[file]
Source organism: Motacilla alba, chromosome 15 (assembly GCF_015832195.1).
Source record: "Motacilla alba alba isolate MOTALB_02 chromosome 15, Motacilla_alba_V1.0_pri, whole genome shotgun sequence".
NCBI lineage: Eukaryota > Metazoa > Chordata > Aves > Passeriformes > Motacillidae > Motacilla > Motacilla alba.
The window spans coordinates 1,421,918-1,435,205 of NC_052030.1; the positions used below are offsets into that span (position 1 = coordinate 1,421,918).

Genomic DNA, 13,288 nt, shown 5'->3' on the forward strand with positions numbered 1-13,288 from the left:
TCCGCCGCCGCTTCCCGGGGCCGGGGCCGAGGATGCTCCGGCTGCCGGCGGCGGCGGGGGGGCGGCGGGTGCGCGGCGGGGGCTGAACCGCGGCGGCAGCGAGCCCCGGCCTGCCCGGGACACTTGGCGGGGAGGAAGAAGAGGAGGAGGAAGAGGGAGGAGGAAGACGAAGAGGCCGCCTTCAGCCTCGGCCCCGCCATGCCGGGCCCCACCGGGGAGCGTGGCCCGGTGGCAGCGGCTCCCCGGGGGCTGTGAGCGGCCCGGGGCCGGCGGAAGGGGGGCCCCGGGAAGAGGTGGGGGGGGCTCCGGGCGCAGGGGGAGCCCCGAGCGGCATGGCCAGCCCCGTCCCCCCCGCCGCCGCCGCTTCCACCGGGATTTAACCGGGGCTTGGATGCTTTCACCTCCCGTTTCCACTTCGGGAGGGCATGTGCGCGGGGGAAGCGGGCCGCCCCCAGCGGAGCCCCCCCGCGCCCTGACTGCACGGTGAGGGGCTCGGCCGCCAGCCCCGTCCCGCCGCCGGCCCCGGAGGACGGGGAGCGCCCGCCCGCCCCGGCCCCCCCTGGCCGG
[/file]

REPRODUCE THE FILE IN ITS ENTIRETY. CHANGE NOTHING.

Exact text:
Source organism: Motacilla alba, chromosome 15 (assembly GCF_015832195.1).
Source record: "Motacilla alba alba isolate MOTALB_02 chromosome 15, Motacilla_alba_V1.0_pri, whole genome shotgun sequence".
NCBI lineage: Eukaryota > Metazoa > Chordata > Aves > Passeriformes > Motacillidae > Motacilla > Motacilla alba.
The window spans coordinates 1,421,918-1,435,205 of NC_052030.1; the positions used below are offsets into that span (position 1 = coordinate 1,421,918).

Genomic DNA, 13,288 nt, shown 5'->3' on the forward strand with positions numbered 1-13,288 from the left:
TCCGCCGCCGCTTCCCGGGGCCGGGGCCGAGGATGCTCCGGCTGCCGGCGGCGGCGGGGGGGCGGCGGGTGCGCGGCGGGGGCTGAACCGCGGCGGCAGCGAGCCCCGGCCTGCCCGGGACACTTGGCGGGGAGGAAGAAGAGGAGGAGGAAGAGGGAGGAGGAAGACGAAGAGGCCGCCTTCAGCCTCGGCCCCGCCATGCCGGGCCCCACCGGGGAGCGTGGCCCGGTGGCAGCGGCTCCCCGGGGGCTGTGAGCGGCCCGGGGCCGGCGGAAGGGGGGCCCCGGGAAGAGGTGGGGGGGGCTCCGGGCGCAGGGGGAGCCCCGAGCGGCATGGCCAGCCCCGTCCCCCCCGCCGCCGCCGCTTCCACCGGGATTTAACCGGGGCTTGGATGCTTTCACCTCCCGTTTCCACTTCGGGAGGGCATGTGCGCGGGGGAAGCGGGCCGCCCCCAGCGGAGCCCCCCCGCGCCCTGACTGCACGGTGAGGGGCTCGGCCGCCAGCCCCGTCCCGCCGCCGGCCCCGGAGGACGGGGAGCGCCCGCCCGCCCCGGCCCCCCCTGGCCGG